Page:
ELISA (enzyme-linked immunosorbent assay) is a plate-based assay technique designed for detecting and quantifying peptides, proteins, antibodies and hormones. In an ELISA, an antigen must be immobilized to a solid surface and then complexed with an antibody that is linked to an enzyme. Detection is accomplished by assessing the conjugated enzyme activity via incubation with a substrate to produce a measureable product. The most crucial element of the detection strategy is a highly specific antibody-antigen interaction.
ELISAs are typically performed in 96-well (or 384-well) polystyrene plates, which will passively bind antibodies and proteins. It is this binding and immobilization of reagents that makes ELISAs so easy to design and perform. Having the reactants of the ELISA immobilized to the microplate surface makes it easy to separate bound from non-bound material during the assay. This ability to wash away nonspecifically bound materials makes the ELISA a powerful tool for measuring specific analytes within a crude preparation.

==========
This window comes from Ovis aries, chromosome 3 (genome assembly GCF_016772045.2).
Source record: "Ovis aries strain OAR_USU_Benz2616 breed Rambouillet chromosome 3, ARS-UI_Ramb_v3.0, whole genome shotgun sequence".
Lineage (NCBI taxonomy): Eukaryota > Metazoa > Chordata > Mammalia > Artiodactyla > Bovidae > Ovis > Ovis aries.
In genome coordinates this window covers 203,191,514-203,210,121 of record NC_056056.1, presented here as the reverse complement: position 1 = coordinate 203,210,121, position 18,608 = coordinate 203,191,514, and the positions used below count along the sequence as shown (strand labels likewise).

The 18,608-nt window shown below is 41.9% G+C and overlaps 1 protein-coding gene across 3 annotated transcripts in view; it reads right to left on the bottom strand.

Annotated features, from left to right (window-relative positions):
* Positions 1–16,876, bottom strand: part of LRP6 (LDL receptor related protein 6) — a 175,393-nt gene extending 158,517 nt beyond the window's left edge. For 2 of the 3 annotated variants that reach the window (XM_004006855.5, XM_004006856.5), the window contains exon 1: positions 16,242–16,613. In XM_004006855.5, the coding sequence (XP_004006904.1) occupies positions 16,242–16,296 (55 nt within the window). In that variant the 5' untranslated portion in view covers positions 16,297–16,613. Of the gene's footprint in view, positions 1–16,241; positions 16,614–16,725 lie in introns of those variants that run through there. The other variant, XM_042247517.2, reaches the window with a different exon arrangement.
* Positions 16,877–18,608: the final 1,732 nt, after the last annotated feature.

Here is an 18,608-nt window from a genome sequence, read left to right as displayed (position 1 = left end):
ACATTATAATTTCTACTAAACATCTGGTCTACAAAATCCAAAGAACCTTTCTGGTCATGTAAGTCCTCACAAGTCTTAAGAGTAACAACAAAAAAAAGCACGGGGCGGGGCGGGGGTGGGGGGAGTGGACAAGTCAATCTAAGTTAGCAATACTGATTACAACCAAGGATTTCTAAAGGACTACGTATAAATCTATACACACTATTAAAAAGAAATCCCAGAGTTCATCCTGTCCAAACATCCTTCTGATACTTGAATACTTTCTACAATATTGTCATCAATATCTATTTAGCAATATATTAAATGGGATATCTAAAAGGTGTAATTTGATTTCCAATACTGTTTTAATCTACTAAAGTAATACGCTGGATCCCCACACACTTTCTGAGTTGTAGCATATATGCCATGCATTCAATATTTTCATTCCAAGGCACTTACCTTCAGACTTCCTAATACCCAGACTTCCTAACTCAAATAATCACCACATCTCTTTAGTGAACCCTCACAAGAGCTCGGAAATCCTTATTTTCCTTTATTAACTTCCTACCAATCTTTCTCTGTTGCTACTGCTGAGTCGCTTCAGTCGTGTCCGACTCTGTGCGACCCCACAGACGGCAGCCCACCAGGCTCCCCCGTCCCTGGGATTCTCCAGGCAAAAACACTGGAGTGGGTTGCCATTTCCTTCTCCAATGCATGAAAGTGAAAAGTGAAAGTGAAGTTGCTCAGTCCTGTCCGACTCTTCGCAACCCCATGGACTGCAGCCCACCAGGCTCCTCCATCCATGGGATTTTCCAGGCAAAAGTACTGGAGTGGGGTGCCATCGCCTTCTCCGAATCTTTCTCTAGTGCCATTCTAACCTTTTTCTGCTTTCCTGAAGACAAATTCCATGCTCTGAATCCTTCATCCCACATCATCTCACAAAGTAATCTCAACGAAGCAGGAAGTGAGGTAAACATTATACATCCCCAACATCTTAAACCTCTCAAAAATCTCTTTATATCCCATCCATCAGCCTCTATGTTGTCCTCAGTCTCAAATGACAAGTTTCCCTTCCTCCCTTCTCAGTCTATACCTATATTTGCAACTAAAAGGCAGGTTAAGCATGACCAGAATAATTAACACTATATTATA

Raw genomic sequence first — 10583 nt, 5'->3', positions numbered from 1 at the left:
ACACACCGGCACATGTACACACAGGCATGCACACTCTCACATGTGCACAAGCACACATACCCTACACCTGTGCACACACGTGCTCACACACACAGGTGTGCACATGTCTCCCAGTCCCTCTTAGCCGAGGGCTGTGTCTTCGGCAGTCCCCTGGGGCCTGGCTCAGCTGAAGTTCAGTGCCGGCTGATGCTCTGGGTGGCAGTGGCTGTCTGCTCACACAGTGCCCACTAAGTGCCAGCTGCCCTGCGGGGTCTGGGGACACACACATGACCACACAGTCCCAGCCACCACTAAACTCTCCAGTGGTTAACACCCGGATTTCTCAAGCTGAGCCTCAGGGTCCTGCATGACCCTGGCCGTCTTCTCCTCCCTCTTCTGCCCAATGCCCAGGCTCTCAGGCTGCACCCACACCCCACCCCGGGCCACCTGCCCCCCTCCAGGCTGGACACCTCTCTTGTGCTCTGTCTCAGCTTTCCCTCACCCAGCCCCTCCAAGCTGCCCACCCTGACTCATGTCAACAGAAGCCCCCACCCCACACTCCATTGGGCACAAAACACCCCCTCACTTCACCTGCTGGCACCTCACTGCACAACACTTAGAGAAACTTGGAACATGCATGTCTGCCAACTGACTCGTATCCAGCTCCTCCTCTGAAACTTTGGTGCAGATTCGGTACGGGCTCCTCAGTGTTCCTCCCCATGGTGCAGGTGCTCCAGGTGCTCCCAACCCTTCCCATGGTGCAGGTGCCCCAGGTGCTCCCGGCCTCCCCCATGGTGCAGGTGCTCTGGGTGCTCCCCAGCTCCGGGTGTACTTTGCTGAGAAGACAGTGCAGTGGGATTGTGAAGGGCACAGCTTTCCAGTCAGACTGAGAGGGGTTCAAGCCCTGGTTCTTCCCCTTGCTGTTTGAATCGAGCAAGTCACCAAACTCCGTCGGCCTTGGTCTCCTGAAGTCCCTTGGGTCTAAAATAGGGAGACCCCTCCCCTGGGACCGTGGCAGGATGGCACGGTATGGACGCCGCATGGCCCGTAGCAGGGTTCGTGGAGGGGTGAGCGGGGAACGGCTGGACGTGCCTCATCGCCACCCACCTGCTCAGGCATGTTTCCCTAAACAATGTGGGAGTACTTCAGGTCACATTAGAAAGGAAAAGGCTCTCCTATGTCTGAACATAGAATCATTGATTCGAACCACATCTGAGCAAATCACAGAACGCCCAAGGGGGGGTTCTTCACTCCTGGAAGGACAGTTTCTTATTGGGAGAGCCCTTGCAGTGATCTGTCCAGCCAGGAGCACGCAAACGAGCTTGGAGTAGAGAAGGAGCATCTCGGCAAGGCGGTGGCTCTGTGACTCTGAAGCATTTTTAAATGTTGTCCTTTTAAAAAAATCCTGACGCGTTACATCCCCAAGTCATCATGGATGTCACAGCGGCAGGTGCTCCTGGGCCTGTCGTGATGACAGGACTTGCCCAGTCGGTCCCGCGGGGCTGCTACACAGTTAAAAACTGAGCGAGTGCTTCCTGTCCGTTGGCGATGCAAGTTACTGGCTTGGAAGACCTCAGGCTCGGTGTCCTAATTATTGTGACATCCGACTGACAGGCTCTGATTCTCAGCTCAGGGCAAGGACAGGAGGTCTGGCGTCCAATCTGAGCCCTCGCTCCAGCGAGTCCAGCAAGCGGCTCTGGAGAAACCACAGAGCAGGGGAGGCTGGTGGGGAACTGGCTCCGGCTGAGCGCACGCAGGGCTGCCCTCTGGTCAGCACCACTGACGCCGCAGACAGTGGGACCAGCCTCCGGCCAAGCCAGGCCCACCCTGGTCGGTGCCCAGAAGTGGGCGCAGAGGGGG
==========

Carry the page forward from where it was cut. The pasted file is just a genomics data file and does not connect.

ELISA Technical Resources Center
Western blotting, ELISAs, and IHC are all immunoassays, and so all share in common the same basic…
ELISA Sample Preparation
Every immunoassay protocol begins with sample preparation. Western blot, IHC, and ELISA all require…
There are five types of ELISA, thus, about ELISA protocol, a few differences exist….
Though without that complicated protocols as IHC, immunoprecipitation etc,…
This part is specially intended to provide some tips for ELISA…